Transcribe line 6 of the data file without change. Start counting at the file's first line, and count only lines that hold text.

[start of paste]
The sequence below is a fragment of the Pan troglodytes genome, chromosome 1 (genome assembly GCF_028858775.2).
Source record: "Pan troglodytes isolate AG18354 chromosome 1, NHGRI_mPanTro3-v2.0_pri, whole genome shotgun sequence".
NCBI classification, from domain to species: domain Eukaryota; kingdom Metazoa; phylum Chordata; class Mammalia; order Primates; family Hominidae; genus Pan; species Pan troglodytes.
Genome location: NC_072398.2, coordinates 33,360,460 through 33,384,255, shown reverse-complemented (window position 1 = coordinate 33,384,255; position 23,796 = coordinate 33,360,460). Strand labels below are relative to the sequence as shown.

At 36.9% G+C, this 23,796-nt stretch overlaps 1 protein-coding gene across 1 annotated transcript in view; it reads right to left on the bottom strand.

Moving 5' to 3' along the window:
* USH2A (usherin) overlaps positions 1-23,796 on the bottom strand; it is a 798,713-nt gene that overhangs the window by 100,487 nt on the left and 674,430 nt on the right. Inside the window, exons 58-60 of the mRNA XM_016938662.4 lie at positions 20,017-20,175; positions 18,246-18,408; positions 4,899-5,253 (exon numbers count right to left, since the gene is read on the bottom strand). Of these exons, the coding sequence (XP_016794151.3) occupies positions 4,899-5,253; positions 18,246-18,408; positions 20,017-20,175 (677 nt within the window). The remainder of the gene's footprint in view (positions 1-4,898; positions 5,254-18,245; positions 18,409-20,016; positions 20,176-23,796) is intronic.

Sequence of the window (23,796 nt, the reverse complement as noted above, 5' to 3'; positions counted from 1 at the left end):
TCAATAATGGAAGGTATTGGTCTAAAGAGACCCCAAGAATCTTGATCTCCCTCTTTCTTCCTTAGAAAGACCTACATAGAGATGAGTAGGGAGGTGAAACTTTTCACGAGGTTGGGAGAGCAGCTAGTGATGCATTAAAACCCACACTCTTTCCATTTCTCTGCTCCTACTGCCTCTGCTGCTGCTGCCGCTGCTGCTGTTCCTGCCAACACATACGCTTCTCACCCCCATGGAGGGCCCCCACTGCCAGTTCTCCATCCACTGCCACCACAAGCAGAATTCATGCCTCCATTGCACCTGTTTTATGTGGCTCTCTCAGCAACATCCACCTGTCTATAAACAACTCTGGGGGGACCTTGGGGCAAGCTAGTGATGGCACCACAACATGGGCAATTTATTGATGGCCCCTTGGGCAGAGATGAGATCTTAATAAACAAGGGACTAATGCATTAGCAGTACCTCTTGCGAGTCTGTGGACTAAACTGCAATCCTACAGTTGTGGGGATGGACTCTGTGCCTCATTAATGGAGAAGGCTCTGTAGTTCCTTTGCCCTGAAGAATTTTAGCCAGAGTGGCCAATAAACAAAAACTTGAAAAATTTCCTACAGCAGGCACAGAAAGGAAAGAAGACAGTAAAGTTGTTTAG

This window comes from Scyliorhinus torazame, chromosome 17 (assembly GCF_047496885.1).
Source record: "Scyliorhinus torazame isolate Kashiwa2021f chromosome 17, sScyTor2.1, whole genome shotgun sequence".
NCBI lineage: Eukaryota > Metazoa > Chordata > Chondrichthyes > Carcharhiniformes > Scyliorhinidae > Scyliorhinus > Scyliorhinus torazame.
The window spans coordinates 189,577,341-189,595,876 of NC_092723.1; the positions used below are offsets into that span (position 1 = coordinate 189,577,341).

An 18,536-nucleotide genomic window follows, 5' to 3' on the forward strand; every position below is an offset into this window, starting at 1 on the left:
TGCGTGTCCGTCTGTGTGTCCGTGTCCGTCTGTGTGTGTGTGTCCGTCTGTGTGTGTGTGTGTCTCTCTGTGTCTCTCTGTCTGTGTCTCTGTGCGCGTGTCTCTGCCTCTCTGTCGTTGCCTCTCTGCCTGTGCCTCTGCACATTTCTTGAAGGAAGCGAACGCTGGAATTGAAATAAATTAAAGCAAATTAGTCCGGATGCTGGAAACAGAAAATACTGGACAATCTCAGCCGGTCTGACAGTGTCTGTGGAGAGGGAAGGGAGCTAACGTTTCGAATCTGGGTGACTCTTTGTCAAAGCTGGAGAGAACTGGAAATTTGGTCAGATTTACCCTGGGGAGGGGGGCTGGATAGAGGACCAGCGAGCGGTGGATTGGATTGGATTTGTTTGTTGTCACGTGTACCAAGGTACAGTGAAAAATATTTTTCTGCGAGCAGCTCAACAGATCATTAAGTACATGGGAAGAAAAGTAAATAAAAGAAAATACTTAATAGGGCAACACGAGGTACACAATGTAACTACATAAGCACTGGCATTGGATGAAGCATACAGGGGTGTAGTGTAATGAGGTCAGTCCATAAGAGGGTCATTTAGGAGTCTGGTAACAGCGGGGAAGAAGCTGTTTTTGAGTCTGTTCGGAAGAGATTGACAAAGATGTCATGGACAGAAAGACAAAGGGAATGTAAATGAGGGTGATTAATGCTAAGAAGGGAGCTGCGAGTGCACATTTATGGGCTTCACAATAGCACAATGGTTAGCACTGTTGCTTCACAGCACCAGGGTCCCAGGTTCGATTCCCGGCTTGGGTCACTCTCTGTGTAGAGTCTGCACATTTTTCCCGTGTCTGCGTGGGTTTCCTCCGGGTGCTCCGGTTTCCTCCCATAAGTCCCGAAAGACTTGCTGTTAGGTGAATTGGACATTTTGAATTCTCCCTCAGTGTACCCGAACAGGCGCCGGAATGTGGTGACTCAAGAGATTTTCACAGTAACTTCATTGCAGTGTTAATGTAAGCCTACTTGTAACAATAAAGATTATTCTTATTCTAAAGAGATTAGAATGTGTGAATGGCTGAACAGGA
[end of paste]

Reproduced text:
Moving 5' to 3' along the window: